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Advancements in the HARM Tool: A Comprehensive Overview of our Journey


The closing presentation of day one at our conference featured Ali shedding light on the evolution of the HARM tool, a longstanding asset within the Process Evolution Suite. Since its inception in 2017, developed in collaboration with Hertfordshire Constabulary, the HARM tool has undergone a transformative journey from a basic analytical model to a robust instrument aiding emergency service in assessing the impact of harm, risk, and vulnerability within their geographical remits.

From its humble beginnings, the HARM model has expanded significantly, introducing a diverse range of measures of ‘harm’; including geographical structures, risk families with associated metrics and weightings. This evolution enables a more nuanced analysis, measuring these factors at relevant geographical levels. Notably, there has been a heightened focus on vulnerability and inclusion of supplementary data sources. These additions, coupled with the original demand inputs, have underscored the necessity for a deeper understanding of the inputs and their respective weightings.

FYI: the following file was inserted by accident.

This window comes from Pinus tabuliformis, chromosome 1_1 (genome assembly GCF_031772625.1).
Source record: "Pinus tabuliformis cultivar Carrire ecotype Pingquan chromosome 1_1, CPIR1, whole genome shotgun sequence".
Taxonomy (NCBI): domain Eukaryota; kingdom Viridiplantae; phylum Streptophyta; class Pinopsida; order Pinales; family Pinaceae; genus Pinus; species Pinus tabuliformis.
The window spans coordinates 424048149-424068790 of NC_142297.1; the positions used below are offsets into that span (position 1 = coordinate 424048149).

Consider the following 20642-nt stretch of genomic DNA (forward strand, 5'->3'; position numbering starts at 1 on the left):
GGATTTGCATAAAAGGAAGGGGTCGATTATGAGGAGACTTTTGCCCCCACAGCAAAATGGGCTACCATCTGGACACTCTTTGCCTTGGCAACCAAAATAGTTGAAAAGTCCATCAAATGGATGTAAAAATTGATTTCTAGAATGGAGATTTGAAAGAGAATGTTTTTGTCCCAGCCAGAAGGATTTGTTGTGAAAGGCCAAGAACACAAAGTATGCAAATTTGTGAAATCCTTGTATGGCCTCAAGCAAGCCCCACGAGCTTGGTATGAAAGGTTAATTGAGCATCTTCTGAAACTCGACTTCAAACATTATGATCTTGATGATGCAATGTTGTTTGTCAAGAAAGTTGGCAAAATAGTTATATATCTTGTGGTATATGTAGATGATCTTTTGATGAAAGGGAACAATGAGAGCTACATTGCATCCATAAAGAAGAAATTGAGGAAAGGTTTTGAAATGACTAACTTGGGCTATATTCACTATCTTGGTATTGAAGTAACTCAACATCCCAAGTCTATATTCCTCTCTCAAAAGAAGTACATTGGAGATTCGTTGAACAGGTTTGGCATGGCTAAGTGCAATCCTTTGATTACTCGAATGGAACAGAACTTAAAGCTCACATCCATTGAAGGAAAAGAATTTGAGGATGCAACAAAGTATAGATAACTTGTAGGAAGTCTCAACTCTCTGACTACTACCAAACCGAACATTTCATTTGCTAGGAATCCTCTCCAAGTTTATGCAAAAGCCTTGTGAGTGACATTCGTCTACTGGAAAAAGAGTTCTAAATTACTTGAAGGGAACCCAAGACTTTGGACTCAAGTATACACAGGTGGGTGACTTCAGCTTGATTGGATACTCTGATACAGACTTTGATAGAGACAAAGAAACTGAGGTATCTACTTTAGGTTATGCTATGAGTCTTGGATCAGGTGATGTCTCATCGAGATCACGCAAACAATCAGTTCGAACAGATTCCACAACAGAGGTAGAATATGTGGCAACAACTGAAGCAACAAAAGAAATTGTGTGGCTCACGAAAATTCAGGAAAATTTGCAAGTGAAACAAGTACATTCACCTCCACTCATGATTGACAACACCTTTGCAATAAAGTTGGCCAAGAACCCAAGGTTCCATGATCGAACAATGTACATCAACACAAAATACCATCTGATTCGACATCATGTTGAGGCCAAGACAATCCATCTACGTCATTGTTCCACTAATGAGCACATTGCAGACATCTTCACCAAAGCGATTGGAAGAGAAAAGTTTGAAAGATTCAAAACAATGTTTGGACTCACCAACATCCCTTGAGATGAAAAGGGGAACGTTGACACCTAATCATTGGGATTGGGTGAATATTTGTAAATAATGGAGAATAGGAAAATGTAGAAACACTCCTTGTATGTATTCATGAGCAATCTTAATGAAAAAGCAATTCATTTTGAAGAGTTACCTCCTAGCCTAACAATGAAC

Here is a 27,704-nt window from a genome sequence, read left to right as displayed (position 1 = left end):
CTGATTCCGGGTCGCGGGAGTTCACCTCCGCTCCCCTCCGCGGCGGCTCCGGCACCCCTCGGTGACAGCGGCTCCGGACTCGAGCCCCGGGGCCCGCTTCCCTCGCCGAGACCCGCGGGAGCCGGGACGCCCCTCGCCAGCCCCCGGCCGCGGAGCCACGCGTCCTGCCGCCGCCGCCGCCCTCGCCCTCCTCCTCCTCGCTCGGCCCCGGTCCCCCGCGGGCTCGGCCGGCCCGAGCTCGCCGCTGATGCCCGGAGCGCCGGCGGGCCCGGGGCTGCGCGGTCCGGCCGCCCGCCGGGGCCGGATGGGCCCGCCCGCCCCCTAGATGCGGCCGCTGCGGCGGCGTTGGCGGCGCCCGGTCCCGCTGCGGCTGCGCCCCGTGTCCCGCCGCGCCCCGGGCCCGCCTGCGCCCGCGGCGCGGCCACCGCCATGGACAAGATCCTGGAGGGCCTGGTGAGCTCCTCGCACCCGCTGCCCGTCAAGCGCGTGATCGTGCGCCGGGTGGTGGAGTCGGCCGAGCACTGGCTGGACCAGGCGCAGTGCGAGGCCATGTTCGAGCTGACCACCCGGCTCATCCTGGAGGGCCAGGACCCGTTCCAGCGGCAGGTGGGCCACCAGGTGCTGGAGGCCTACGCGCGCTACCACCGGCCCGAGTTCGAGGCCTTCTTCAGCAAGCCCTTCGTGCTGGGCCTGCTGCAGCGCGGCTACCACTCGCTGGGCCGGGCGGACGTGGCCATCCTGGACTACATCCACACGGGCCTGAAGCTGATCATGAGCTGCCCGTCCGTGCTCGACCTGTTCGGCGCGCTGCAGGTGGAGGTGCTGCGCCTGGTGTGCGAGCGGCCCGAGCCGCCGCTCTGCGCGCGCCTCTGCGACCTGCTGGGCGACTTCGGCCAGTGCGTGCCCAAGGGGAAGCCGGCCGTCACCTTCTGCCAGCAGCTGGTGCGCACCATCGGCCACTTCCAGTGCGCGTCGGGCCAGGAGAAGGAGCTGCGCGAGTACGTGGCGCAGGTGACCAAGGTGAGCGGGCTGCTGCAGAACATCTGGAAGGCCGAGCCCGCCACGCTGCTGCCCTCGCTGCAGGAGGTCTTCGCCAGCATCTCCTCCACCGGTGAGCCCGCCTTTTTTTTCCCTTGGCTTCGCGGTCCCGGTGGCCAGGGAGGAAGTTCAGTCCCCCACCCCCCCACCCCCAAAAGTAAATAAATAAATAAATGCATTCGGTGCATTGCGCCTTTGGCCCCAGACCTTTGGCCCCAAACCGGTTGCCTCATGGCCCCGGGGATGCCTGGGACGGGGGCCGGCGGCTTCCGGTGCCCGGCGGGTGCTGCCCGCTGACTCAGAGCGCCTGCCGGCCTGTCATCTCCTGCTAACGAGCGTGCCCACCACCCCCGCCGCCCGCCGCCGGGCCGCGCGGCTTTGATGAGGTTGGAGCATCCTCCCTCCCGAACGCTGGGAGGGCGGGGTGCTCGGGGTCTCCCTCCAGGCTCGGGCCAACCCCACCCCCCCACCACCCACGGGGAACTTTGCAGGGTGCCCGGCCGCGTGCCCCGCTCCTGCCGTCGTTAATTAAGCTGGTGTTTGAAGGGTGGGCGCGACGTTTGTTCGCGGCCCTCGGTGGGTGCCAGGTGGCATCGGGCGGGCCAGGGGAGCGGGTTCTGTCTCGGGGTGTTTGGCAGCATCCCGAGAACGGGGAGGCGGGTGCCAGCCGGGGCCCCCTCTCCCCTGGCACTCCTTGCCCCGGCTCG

In response to these growing demands, the HARM tool has incorporated functionalities beyond summary statistics. The inclusion of scenario creation capabilities empowers users and consultants to explore those ‘what-if’ scenarios frequently encountered in emergency services. The tool has been enhanced to incorporate the utilisation of databases, allowing for filtering by geography and facilitating interrogative analysis to identify potential issues like double counting or recency bias affecting model outputs.

The success of the HARM tool’s development is evident in its adoption by multiple services across various disciplines and functions both within policing and in the fire sector. It has found applications in Response, Investigations, Personal Protection Units, each tailoring its unique interpretation of what is critical to their mission and how resources should be allocated accordingly.

Recognising the perpetual challenges that come with any tool, our merger with ORH positions us to apply new technology to improve the Harm tool. A sneak peak of the online Risk tool was also provided.

The evolution of the HARM tool stands as a testament to its adaptability and the commitment of its developers to meet the evolving needs of emergency services. Going forward with the developments made with the online Risk tool, it reaffirms our dedication to providing top-tier tools to understand harm and risk within the dynamic landscape of public services.

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